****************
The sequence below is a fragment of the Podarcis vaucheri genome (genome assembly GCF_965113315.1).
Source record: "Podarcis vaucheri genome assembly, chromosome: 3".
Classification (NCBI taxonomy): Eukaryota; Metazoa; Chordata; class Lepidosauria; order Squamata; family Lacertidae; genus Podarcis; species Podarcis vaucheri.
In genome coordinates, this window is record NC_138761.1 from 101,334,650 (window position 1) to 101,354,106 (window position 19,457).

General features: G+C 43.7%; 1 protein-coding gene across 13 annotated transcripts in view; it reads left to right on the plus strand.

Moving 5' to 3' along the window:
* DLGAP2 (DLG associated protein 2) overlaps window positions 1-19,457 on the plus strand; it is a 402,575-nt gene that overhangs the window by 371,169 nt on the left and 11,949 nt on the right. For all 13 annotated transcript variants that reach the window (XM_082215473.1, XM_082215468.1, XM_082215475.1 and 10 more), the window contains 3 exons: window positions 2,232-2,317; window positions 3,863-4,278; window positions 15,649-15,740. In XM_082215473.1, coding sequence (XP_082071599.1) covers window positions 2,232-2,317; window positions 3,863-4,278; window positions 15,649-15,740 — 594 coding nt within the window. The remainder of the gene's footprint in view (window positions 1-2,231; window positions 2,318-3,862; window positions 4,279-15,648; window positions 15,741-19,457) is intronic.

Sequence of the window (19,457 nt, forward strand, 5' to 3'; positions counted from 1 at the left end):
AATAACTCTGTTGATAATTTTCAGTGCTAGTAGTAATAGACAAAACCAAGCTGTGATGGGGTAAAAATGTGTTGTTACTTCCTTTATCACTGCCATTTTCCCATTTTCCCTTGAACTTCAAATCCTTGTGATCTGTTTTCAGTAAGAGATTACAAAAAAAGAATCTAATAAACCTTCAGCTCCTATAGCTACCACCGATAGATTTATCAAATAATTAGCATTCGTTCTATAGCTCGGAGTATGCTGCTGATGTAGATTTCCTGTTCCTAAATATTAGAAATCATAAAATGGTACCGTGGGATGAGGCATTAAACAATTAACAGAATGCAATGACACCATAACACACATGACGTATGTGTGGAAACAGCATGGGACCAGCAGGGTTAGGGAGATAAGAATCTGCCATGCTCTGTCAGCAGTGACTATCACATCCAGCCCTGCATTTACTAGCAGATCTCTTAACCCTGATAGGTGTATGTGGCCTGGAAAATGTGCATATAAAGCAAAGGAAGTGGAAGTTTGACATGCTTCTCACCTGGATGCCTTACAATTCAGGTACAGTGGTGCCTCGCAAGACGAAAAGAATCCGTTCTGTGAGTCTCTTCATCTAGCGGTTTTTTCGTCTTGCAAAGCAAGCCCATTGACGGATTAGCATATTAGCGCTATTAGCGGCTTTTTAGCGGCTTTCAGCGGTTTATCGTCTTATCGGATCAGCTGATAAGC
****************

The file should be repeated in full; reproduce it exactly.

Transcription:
The sequence below is a fragment of the Podarcis vaucheri genome (genome assembly GCF_965113315.1).
Source record: "Podarcis vaucheri genome assembly, chromosome: 3".
Classification (NCBI taxonomy): Eukaryota; Metazoa; Chordata; class Lepidosauria; order Squamata; family Lacertidae; genus Podarcis; species Podarcis vaucheri.
In genome coordinates, this window is record NC_138761.1 from 101,334,650 (window position 1) to 101,354,106 (window position 19,457).

General features: G+C 43.7%; 1 protein-coding gene across 13 annotated transcripts in view; it reads left to right on the plus strand.

Moving 5' to 3' along the window:
* DLGAP2 (DLG associated protein 2) overlaps window positions 1-19,457 on the plus strand; it is a 402,575-nt gene that overhangs the window by 371,169 nt on the left and 11,949 nt on the right. For all 13 annotated transcript variants that reach the window (XM_082215473.1, XM_082215468.1, XM_082215475.1 and 10 more), the window contains 3 exons: window positions 2,232-2,317; window positions 3,863-4,278; window positions 15,649-15,740. In XM_082215473.1, coding sequence (XP_082071599.1) covers window positions 2,232-2,317; window positions 3,863-4,278; window positions 15,649-15,740 — 594 coding nt within the window. The remainder of the gene's footprint in view (window positions 1-2,231; window positions 2,318-3,862; window positions 4,279-15,648; window positions 15,741-19,457) is intronic.

Sequence of the window (19,457 nt, forward strand, 5' to 3'; positions counted from 1 at the left end):
AATAACTCTGTTGATAATTTTCAGTGCTAGTAGTAATAGACAAAACCAAGCTGTGATGGGGTAAAAATGTGTTGTTACTTCCTTTATCACTGCCATTTTCCCATTTTCCCTTGAACTTCAAATCCTTGTGATCTGTTTTCAGTAAGAGATTACAAAAAAAGAATCTAATAAACCTTCAGCTCCTATAGCTACCACCGATAGATTTATCAAATAATTAGCATTCGTTCTATAGCTCGGAGTATGCTGCTGATGTAGATTTCCTGTTCCTAAATATTAGAAATCATAAAATGGTACCGTGGGATGAGGCATTAAACAATTAACAGAATGCAATGACACCATAACACACATGACGTATGTGTGGAAACAGCATGGGACCAGCAGGGTTAGGGAGATAAGAATCTGCCATGCTCTGTCAGCAGTGACTATCACATCCAGCCCTGCATTTACTAGCAGATCTCTTAACCCTGATAGGTGTATGTGGCCTGGAAAATGTGCATATAAAGCAAAGGAAGTGGAAGTTTGACATGCTTCTCACCTGGATGCCTTACAATTCAGGTACAGTGGTGCCTCGCAAGACGAAAAGAATCCGTTCTGTGAGTCTCTTCATCTAGCGGTTTTTTCGTCTTGCAAAGCAAGCCCATTGACGGATTAGCATATTAGCGCTATTAGCGGCTTTTTAGCGGCTTTCAGCGGTTTATCGTCTTATCGGATCAGCTGATAAGC